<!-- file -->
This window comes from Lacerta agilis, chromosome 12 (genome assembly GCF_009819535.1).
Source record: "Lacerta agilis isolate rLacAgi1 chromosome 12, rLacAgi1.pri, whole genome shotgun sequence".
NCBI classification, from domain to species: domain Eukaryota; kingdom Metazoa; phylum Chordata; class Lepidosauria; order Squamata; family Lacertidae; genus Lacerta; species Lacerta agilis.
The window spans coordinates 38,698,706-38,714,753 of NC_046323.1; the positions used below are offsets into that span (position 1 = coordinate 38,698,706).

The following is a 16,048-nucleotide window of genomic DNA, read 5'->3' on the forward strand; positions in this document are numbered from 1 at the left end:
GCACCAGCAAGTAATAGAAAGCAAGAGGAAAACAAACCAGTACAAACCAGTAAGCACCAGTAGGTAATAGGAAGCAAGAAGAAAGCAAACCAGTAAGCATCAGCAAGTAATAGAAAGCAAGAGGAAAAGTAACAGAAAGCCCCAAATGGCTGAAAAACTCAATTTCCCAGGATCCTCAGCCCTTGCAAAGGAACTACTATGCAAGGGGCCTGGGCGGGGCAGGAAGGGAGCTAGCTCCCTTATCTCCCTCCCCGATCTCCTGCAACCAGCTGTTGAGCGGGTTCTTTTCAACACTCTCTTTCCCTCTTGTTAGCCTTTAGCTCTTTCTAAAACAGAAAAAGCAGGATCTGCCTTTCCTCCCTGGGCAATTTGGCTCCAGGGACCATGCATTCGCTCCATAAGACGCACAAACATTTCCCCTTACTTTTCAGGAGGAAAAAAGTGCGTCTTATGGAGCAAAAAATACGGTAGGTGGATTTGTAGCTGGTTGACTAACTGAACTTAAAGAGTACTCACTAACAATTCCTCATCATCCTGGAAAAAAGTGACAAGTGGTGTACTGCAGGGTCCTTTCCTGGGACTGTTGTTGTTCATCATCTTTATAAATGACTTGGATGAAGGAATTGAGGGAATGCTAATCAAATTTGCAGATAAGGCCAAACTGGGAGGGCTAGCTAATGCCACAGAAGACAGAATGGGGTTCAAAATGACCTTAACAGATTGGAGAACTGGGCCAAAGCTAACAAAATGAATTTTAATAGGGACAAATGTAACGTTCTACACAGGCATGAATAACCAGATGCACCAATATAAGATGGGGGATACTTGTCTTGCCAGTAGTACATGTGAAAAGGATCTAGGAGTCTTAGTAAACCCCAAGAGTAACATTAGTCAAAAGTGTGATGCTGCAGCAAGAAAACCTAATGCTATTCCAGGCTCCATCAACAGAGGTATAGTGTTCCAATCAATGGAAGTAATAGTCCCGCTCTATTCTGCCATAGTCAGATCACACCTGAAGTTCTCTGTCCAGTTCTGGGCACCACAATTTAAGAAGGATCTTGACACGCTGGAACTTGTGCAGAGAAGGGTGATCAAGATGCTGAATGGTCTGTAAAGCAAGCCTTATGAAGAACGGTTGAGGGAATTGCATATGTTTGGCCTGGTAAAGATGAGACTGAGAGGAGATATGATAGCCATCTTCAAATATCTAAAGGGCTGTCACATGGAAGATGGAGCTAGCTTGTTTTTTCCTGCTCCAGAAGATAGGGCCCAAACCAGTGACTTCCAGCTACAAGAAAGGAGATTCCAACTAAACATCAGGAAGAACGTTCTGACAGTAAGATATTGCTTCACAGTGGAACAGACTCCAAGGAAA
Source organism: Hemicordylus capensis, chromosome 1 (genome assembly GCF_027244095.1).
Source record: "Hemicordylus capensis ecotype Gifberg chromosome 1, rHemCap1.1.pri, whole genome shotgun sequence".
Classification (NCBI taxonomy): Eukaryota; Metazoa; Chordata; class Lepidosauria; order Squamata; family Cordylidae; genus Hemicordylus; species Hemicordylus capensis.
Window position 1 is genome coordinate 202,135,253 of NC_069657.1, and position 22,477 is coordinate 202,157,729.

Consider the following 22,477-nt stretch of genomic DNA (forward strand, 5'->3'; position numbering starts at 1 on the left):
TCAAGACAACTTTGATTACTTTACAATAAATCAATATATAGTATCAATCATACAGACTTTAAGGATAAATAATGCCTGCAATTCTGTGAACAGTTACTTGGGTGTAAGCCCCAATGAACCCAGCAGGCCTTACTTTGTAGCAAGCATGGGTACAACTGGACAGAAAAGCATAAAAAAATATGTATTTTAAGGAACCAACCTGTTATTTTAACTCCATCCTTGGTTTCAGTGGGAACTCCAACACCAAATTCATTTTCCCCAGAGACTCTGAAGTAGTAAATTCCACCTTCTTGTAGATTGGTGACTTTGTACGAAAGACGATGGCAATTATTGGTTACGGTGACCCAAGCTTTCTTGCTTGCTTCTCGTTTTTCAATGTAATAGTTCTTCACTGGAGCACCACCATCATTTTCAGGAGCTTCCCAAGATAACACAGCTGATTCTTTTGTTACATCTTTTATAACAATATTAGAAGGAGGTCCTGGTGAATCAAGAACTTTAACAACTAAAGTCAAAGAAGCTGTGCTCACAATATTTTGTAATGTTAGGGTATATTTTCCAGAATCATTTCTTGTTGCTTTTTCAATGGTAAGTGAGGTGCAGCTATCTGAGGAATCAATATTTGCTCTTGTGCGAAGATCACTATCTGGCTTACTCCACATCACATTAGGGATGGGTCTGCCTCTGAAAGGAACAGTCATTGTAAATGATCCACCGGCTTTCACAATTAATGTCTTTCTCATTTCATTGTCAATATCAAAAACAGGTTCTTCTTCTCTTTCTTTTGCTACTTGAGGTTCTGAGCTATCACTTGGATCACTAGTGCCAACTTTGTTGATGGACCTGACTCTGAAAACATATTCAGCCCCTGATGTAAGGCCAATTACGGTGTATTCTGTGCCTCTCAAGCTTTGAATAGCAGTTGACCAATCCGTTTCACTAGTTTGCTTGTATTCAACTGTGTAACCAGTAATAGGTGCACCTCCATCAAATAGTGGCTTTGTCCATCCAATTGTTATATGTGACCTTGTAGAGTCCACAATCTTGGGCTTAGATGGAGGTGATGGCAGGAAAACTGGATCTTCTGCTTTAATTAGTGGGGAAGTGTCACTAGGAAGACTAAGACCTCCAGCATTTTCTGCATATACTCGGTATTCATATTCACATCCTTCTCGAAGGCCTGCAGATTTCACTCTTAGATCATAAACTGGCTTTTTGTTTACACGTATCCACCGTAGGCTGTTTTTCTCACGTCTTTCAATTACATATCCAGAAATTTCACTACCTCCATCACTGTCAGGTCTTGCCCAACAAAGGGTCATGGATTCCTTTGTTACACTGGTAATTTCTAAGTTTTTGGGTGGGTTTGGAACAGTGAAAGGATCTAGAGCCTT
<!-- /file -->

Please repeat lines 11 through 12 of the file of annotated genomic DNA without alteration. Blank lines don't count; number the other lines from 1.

Consider the following 22,477-nt stretch of genomic DNA (forward strand, 5'->3'; position numbering starts at 1 on the left):
TCAAGACAACTTTGATTACTTTACAATAAATCAATATATAGTATCAATCATACAGACTTTAAGGATAAATAATGCCTGCAATTCTGTGAACAGTTACTTGGGTGTAAGCCCCAATGAACCCAGCAGGCCTTACTTTGTAGCAAGCATGGGTACAACTGGACAGAAAAGCATAAAAAAATATGTATTTTAAGGAACCAACCTGTTATTTTAACTCCATCCTTGGTTTCAGTGGGAACTCCAACACCAAATTCATTTTCCCCAGAGACTCTGAAGTAGTAAATTCCACCTTCTTGTAGATTGGTGACTTTGTACGAAAGACGATGGCAATTATTGGTTACGGTGACCCAAGCTTTCTTGCTTGCTTCTCGTTTTTCAATGTAATAGTTCTTCACTGGAGCACCACCATCATTTTCAGGAGCTTCCCAAGATAACACAGCTGATTCTTTTGTTACATCTTTTATAACAATATTAGAAGGAGGTCCTGGTGAATCAAGAACTTTAACAACTAAAGTCAAAGAAGCTGTGCTCACAATATTTTGTAATGTTAGGGTATATTTTCCAGAATCATTTCTTGTTGCTTTTTCAATGGTAAGTGAGGTGCAGCTATCTGAGGAATCAATATTTGCTCTTGTGCGAAGATCACTATCTGGCTTACTCCACATCACATTAGGGATGGGTCTGCCTCTGAAAGGAACAGTCATTGTAAATGATCCACCGGCTTTCACAATTAATGTCTTTCTCATTTCATTGTCAATATCAAAAACAGGTTCTTCTTCTCTTTCTTTTGCTACTTGAGGTTCTGAGCTATCACTTGGATCACTAGTGCCAACTTTGTTGATGGACCTGACTCTGAAAACATATTCAGCCCCTGATGTAAGGCCAATTACGGTGTATTCTGTGCCTCTCAAGCTTTGAATAGCAGTTGACCAATCCGTTTCACTAGTTTGCTTGTATTCAACTGTGTAACCAGTAATAGGTGCACCTCCATCAAATAGTGGCTTTGTCCATCCAATTGTTATATGTGACCTTGTAGAGTCCACAATCTTGGGCTTAGATGGAGGTGATGGCAGGAAAACTGGATCTTCTGCTTTAATTAGTGGGGAAGTGTCACTAGGAAGACTAAGACCTCCAGCATTTTCTGCATATACTCGGTATTCATATTCACATCCTTCTCGAAGGCCTGCAGATTTCACTCTTAGATCATAAACTGGCTTTTTGTTTACACGTATCCACCGTAGGCTGTTTTTCTCACGTCTTTCAATTACATATCCAGAAATTTCACTACCTCCATCACTGTCAGGTCTTGCCCAACAAAGGGTCATGGATTCCTTTGTTACACTGGTAATTTCTAAGTTTTTGGGTGGGTTTGGAACAGTGAAAGGATCTAGAGCCTT